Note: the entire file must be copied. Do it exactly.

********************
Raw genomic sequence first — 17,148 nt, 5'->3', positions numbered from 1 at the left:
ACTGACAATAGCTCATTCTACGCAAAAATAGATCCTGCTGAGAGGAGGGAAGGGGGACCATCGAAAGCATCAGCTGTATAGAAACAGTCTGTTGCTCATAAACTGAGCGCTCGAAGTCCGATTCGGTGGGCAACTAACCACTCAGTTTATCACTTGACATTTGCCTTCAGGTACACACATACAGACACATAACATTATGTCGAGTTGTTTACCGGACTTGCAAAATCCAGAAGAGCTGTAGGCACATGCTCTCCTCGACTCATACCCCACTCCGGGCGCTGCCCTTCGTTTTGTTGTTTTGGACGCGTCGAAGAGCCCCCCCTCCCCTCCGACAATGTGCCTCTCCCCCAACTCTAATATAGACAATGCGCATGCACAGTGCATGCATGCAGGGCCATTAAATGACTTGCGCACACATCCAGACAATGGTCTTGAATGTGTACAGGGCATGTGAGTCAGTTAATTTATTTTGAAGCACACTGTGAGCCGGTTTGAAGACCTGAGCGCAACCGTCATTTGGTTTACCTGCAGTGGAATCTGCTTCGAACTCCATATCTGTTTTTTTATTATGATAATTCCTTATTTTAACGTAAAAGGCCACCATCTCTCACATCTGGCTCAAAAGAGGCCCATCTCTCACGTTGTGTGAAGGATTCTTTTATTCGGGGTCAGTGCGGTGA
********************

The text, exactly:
Raw genomic sequence first — 17,148 nt, 5'->3', positions numbered from 1 at the left:
ACTGACAATAGCTCATTCTACGCAAAAATAGATCCTGCTGAGAGGAGGGAAGGGGGACCATCGAAAGCATCAGCTGTATAGAAACAGTCTGTTGCTCATAAACTGAGCGCTCGAAGTCCGATTCGGTGGGCAACTAACCACTCAGTTTATCACTTGACATTTGCCTTCAGGTACACACATACAGACACATAACATTATGTCGAGTTGTTTACCGGACTTGCAAAATCCAGAAGAGCTGTAGGCACATGCTCTCCTCGACTCATACCCCACTCCGGGCGCTGCCCTTCGTTTTGTTGTTTTGGACGCGTCGAAGAGCCCCCCCTCCCCTCCGACAATGTGCCTCTCCCCCAACTCTAATATAGACAATGCGCATGCACAGTGCATGCATGCAGGGCCATTAAATGACTTGCGCACACATCCAGACAATGGTCTTGAATGTGTACAGGGCATGTGAGTCAGTTAATTTATTTTGAAGCACACTGTGAGCCGGTTTGAAGACCTGAGCGCAACCGTCATTTGGTTTACCTGCAGTGGAATCTGCTTCGAACTCCATATCTGTTTTTTTATTATGATAATTCCTTATTTTAACGTAAAAGGCCACCATCTCTCACATCTGGCTCAAAAGAGGCCCATCTCTCACGTTGTGTGAAGGATTCTTTTATTCGGGGTCAGTGCGGTGA